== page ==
The CEO and a physician at Mobile Doctors, a Chicago-based provider of physician house-call services in six states, were arrested in connection with an alleged Medicare fraud
scheme involving upcoding for in-home visits and falsely certifying that patients were confined to their homes.
Dike Ajiri, 42, was charged with healthcare fraud and Dr. Banio Koroma, 63, was charged with making false statements related to healthcare benefits. Federal authorities are also executing warrants to seize almost $2.57 million from various bank accounts and to search the company's offices in Chicago, Detroit and Indianapolis. The company also operates in Phoenix; Flint, Mich.; San Antonio and Austin, Texas; and Kansas City and St. Louis, Mo.
A 75-page affidavit (PDF)
quotes an unidentified physician in a June 2007 memo commenting to Ajiri and company doctors that “one of the easiest ways to catch fraud crooks is that they foolishly bill everything the same.”
Mobile Doctors' physicians, patients and employees told investigators that a typical visit with an established patient took 10 to 30 minutes and was routine in nature, according to a U.S. Justice Department news release (PDF)
. But the visits were usually billed to Medicare as the highest or second-highest billing codes for a house call for which, in 2009, the local Medicare fees were $171.25 and $122.82, prosecutors said. Between 2006 and 2012, Mobile Doctors allegedly received around $21.4 million in payments for the second-highest code and $12.6 million in Medicare payments using the highest code.
Mobile Doctors physicians allegedly certified or recertified that almost 15,600 patients were confined to their homes for 60-day periods and that they required home health services more than 83,100 times. Since August 2007, more than 6,000 of these patients were certified by Koroma, according to the release, resulting in more than 17,400 patient visits charged to Medicare.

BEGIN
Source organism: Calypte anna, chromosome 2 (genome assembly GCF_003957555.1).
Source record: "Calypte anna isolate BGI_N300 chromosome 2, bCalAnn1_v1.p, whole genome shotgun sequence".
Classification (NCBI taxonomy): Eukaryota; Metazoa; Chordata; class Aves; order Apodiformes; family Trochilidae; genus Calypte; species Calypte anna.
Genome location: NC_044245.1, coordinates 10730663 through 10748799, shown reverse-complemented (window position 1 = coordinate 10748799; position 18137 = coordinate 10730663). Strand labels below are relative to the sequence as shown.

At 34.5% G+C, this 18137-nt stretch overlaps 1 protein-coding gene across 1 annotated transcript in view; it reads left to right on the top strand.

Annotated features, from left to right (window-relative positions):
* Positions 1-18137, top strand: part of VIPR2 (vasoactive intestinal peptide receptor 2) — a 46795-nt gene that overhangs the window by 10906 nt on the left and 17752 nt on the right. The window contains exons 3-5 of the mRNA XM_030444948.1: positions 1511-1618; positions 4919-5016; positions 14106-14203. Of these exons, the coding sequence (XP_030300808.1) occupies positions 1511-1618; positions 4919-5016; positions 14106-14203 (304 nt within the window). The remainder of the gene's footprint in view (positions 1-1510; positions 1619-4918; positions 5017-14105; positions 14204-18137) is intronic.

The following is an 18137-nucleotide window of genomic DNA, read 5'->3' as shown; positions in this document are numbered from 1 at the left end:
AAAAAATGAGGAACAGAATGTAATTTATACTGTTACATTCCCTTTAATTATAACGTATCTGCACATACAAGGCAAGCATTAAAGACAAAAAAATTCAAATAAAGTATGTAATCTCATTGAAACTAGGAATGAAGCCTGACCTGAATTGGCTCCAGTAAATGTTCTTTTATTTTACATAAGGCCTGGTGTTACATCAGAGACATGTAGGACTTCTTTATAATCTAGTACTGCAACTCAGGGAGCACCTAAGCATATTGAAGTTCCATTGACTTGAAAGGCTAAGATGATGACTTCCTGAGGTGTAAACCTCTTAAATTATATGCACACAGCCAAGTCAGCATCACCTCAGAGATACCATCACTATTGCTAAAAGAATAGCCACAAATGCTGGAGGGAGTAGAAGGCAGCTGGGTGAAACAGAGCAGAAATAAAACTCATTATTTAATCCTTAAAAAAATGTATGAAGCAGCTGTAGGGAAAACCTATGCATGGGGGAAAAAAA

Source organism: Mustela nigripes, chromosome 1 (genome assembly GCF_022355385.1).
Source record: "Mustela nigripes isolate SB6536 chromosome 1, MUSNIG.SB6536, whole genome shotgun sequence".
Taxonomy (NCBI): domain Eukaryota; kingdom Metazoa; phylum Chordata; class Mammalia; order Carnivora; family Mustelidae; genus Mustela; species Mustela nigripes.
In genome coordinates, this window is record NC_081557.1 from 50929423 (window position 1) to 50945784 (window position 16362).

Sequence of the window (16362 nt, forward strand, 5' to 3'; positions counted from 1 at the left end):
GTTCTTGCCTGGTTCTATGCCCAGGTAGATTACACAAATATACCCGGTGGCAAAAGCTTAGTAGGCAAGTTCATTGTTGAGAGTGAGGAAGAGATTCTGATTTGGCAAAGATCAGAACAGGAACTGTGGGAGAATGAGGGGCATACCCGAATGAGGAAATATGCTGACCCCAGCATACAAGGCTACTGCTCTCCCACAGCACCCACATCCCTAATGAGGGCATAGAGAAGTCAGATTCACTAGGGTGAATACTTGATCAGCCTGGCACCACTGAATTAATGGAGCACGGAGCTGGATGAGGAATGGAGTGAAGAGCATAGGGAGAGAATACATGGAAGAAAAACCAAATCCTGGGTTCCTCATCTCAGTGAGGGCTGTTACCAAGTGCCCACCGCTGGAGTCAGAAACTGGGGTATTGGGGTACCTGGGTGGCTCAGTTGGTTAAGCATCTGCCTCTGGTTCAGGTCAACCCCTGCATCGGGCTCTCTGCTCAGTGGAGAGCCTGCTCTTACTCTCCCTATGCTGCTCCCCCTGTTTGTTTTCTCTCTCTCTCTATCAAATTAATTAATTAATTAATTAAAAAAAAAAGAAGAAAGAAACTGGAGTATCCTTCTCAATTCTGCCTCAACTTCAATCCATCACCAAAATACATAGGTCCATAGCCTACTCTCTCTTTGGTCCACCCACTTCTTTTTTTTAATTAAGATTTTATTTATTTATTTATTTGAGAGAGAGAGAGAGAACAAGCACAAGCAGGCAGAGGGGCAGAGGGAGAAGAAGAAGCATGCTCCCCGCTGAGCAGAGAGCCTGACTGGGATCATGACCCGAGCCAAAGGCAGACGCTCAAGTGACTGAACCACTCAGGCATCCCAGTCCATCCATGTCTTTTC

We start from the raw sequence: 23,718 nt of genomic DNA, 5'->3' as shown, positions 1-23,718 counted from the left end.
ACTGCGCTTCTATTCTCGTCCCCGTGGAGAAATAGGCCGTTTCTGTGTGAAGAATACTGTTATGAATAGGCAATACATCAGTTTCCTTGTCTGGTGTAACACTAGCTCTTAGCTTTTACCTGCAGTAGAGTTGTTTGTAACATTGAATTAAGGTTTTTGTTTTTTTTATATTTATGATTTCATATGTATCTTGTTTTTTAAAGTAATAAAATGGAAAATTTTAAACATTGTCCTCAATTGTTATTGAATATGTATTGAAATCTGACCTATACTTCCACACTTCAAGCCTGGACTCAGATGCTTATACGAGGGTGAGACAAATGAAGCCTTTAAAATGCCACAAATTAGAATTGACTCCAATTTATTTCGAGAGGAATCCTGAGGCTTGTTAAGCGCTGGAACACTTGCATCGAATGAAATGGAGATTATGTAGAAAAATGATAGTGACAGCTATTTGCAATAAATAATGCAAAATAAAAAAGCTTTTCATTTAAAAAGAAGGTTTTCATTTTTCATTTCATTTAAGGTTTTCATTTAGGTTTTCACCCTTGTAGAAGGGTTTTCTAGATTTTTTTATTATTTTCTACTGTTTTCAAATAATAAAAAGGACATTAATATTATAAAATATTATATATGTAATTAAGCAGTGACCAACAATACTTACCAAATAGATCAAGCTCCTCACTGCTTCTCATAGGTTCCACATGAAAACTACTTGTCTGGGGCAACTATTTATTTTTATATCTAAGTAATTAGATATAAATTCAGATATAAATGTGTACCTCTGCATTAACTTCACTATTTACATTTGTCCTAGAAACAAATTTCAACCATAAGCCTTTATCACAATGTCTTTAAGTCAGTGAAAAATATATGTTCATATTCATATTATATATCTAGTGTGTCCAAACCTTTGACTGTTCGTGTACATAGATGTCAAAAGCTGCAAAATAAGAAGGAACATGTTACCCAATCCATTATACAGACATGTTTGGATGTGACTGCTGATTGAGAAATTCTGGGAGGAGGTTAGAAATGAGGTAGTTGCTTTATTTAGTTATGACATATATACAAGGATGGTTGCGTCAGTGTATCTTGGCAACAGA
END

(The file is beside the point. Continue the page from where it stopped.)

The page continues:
There is an additional ongoing investigation for alleged billing of medically unnecessary tests.
Two former and “several” current employees contacted authorities regarding Mobile Doctors' billing practices before being contacted by law enforcement agents. to Medicare officials before being contacted by law enforcement, and “more than seven” former and current physicians have been interviewed, according to the affidavit.
Ajiri faces a maximum penalty of 10 years in prison and a $250,000 fine with mandatory restitution. Koroma faces a five-year sentence and $250,000 fine.
In March, the Illinois Department of Financial and Professional Regulation reprimanded Koroma for “fee splitting,” (PDF)
a scheme in which a physician collects a cut of the payment in exchange for a patient referral. He was fined $2,000, according a department news release. Follow Andis Robeznieks on Twitter: @MHARobeznieks